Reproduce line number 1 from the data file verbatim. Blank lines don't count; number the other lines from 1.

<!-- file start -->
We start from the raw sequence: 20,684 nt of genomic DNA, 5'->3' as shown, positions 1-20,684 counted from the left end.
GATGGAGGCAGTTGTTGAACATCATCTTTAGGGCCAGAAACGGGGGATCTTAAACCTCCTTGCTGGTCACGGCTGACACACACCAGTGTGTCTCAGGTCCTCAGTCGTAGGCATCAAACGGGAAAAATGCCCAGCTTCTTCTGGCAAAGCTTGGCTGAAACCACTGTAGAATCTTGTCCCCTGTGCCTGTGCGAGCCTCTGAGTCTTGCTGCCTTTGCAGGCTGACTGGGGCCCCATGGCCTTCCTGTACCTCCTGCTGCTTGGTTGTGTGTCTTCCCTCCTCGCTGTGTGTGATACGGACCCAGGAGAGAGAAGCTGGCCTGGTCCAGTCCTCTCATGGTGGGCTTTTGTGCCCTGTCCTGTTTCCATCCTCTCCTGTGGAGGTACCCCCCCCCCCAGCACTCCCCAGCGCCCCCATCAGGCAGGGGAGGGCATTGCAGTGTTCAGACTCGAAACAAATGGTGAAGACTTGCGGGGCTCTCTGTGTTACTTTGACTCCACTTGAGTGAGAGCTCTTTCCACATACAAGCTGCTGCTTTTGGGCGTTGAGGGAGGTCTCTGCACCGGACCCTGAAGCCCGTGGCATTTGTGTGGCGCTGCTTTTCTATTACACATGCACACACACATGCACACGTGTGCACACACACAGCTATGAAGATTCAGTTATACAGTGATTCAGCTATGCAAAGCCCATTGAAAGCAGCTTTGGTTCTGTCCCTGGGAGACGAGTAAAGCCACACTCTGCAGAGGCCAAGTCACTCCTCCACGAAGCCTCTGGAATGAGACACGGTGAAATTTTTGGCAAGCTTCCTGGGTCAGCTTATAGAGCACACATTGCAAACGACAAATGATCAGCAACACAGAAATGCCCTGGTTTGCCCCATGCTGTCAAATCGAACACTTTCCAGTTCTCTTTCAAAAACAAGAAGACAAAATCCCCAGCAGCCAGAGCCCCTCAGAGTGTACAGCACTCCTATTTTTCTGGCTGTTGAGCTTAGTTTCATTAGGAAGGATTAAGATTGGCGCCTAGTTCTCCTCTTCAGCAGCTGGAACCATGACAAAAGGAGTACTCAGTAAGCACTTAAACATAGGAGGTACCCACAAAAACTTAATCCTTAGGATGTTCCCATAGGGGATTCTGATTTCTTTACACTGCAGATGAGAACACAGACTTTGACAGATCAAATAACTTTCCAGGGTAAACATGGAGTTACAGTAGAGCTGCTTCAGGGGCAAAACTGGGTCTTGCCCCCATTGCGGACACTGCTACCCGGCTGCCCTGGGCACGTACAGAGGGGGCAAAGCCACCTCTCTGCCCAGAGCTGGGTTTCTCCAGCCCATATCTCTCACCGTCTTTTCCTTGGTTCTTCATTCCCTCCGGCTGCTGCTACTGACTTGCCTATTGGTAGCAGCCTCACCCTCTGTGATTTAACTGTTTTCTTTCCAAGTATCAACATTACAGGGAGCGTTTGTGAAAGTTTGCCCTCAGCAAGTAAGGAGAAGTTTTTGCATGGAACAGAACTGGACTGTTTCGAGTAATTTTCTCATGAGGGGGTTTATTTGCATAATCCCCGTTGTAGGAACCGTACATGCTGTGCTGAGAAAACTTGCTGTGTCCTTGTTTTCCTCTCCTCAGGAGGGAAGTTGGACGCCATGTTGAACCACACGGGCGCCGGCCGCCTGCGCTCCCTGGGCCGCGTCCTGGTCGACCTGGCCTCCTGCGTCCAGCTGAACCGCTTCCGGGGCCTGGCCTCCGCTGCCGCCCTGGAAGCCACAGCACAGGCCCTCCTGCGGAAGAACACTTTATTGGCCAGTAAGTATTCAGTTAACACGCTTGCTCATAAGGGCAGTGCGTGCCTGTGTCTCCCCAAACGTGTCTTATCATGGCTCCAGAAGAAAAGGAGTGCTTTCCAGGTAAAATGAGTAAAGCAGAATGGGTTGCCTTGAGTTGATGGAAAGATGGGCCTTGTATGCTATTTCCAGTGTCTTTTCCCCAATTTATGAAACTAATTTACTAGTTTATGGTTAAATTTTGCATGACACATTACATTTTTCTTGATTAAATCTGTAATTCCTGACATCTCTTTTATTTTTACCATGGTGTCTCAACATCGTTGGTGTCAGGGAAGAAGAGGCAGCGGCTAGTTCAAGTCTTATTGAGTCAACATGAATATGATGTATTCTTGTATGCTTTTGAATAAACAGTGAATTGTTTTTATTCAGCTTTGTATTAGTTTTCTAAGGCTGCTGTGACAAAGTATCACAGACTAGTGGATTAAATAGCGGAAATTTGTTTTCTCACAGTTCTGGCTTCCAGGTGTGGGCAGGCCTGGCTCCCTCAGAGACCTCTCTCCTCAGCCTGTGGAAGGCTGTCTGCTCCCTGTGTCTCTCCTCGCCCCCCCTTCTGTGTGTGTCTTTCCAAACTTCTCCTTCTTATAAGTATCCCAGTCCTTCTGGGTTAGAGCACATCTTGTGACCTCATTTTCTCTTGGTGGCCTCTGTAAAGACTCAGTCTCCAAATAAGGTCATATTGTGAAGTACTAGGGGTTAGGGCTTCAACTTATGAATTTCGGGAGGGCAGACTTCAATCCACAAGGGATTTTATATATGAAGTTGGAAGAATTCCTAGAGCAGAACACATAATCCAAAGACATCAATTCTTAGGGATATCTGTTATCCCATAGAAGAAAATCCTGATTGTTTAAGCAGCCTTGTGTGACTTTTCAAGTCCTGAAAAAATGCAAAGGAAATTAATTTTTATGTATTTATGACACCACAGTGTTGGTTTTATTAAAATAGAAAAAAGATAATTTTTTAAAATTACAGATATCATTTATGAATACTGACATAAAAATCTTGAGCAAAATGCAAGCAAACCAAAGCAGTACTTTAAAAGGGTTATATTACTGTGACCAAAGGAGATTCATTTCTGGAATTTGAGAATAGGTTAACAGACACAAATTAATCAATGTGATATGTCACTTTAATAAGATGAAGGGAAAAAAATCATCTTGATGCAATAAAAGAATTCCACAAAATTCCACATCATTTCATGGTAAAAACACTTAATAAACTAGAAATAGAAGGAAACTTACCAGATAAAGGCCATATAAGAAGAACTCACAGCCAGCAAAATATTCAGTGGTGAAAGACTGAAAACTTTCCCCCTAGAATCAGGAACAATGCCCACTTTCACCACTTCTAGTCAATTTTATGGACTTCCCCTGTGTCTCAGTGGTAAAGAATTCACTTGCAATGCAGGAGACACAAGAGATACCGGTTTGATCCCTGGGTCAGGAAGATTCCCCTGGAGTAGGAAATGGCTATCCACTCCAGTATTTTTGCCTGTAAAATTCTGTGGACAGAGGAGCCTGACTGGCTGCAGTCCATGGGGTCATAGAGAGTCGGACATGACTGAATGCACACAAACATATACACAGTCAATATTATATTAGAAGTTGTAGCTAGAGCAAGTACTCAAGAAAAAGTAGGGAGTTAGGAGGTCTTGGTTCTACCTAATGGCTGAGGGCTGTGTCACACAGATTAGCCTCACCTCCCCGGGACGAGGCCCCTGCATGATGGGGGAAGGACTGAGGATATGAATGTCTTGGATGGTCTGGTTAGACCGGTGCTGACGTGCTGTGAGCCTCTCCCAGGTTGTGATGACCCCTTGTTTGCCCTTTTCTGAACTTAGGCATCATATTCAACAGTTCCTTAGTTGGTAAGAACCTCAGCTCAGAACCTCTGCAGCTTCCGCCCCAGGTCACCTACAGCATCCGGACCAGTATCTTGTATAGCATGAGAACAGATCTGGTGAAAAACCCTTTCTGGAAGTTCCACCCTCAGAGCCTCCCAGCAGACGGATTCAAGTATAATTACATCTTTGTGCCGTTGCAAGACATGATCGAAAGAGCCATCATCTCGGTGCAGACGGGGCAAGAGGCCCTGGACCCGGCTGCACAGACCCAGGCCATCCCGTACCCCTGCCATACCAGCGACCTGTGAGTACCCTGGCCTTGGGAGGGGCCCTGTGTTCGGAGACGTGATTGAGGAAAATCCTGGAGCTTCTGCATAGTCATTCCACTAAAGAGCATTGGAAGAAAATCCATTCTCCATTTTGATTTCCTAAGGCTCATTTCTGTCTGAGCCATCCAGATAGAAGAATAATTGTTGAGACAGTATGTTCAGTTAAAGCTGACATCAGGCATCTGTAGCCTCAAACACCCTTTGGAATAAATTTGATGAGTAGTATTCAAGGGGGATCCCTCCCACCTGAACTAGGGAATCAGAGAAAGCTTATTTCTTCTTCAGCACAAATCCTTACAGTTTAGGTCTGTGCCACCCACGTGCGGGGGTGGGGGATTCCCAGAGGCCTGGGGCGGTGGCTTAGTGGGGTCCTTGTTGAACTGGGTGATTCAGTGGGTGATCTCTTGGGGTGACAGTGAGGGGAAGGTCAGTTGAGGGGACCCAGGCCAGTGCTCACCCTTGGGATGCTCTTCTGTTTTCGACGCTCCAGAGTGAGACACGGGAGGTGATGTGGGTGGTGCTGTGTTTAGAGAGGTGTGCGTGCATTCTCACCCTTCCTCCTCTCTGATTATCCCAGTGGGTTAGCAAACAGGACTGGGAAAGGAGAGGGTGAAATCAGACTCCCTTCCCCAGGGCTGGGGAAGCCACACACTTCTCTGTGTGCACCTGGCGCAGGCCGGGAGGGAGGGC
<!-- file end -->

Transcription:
We start from the raw sequence: 20,684 nt of genomic DNA, 5'->3' as shown, positions 1-20,684 counted from the left end.